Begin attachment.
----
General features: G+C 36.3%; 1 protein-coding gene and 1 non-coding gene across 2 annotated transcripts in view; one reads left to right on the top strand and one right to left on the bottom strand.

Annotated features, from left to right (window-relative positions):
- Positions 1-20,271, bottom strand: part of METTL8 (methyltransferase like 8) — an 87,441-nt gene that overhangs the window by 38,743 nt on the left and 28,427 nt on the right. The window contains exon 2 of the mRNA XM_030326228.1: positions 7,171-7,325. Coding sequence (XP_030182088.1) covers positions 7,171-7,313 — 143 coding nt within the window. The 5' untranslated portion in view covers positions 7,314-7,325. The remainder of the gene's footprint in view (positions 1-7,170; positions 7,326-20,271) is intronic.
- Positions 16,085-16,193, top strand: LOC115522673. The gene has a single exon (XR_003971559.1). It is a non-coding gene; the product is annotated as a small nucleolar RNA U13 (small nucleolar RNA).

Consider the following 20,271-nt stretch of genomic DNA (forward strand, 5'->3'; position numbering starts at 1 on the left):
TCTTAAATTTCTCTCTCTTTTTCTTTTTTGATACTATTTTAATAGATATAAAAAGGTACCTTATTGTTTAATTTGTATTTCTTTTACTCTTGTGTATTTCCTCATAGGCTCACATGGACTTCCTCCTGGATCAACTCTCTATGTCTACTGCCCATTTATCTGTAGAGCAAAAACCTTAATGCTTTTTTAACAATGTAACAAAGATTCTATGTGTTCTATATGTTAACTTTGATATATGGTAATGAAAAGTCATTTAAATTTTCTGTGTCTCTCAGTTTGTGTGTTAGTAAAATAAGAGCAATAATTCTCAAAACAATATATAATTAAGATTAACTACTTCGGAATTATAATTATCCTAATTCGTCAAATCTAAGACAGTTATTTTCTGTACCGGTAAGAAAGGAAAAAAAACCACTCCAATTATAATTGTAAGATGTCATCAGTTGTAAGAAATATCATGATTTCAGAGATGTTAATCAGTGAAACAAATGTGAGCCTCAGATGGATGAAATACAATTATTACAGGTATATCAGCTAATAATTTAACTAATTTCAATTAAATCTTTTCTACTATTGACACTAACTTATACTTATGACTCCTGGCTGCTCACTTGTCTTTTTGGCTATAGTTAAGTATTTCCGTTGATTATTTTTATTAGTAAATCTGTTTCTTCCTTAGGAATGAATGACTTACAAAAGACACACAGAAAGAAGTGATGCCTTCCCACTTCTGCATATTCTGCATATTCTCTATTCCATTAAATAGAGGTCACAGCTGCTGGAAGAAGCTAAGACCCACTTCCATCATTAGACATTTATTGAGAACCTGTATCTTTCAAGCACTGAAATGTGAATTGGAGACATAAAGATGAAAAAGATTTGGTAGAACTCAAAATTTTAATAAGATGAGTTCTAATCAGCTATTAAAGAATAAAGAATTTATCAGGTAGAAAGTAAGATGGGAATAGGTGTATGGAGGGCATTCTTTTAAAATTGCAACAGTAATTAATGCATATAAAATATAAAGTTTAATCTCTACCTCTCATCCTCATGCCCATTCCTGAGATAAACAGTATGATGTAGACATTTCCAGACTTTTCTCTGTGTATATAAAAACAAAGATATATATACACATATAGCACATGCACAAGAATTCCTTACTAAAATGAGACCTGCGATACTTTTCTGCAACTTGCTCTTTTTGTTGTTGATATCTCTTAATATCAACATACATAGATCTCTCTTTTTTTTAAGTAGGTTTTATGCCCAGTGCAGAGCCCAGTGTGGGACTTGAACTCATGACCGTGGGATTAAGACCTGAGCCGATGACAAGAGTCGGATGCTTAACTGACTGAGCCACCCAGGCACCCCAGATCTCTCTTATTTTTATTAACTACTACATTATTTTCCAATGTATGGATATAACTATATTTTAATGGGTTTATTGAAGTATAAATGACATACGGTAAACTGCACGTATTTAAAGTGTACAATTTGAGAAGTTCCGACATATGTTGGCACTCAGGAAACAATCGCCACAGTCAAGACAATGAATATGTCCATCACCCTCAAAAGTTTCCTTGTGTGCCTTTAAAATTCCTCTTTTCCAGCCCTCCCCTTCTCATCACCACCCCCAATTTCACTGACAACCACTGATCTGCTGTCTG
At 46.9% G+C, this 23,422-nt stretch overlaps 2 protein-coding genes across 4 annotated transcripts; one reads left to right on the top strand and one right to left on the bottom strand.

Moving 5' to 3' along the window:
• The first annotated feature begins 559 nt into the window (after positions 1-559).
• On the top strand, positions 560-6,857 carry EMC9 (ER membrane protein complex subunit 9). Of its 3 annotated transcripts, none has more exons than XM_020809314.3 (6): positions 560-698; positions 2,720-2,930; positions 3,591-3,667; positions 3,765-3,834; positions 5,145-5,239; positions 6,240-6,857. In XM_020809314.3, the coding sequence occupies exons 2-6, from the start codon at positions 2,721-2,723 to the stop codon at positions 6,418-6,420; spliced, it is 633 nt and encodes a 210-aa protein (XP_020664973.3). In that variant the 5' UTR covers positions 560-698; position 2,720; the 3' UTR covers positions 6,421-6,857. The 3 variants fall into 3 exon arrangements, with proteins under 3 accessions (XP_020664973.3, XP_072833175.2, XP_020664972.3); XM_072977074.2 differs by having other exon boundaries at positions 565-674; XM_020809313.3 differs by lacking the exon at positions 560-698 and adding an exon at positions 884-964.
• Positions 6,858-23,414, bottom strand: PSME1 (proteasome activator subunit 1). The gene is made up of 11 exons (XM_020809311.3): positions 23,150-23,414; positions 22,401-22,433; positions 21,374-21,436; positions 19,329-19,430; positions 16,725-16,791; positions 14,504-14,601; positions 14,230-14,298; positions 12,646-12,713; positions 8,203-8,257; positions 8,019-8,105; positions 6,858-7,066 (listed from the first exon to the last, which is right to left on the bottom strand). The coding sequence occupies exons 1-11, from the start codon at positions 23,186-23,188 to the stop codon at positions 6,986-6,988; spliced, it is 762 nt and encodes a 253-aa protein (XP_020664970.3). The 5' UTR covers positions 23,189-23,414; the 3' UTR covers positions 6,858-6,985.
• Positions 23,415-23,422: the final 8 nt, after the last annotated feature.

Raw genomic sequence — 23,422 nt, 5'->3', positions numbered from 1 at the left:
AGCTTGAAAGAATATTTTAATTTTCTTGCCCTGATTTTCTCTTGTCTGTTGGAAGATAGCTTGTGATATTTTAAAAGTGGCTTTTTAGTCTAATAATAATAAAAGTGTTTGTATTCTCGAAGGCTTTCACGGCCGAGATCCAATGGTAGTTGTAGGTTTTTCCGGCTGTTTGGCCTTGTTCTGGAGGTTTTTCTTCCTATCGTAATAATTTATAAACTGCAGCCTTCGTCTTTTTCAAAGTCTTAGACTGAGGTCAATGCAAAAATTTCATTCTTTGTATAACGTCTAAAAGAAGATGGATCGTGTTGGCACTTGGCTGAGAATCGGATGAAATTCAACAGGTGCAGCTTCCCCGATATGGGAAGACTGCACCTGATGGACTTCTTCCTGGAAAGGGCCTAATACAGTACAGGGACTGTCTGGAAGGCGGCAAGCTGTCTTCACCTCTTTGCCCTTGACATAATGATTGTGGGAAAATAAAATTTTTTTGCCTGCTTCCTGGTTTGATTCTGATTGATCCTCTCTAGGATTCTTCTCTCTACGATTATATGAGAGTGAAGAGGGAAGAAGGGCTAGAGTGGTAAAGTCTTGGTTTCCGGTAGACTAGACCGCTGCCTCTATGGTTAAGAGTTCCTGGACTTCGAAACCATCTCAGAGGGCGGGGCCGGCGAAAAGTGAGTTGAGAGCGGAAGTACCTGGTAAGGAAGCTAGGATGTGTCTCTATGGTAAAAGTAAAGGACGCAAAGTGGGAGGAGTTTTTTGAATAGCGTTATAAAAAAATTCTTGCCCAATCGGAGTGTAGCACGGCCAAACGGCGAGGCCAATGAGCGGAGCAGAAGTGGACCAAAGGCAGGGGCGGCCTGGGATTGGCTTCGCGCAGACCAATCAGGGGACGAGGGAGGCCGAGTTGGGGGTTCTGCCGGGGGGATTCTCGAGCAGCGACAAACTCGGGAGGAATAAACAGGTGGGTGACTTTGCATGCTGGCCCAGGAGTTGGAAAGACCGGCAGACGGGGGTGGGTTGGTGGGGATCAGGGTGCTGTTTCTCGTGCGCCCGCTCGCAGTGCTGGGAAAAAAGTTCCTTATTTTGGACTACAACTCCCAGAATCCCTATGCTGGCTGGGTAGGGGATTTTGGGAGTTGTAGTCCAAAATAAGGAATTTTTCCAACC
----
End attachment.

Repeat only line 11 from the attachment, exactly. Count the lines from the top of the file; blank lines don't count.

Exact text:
• Positions 6,858-23,414, bottom strand: PSME1 (proteasome activator subunit 1). The gene is made up of 11 exons (XM_020809311.3): positions 23,150-23,414; positions 22,401-22,433; positions 21,374-21,436; positions 19,329-19,430; positions 16,725-16,791; positions 14,504-14,601; positions 14,230-14,298; positions 12,646-12,713; positions 8,203-8,257; positions 8,019-8,105; positions 6,858-7,066 (listed from the first exon to the last, which is right to left on the bottom strand). The coding sequence occupies exons 1-11, from the start codon at positions 23,186-23,188 to the stop codon at positions 6,986-6,988; spliced, it is 762 nt and encodes a 253-aa protein (XP_020664970.3). The 5' UTR covers positions 23,189-23,414; the 3' UTR covers positions 6,858-6,985.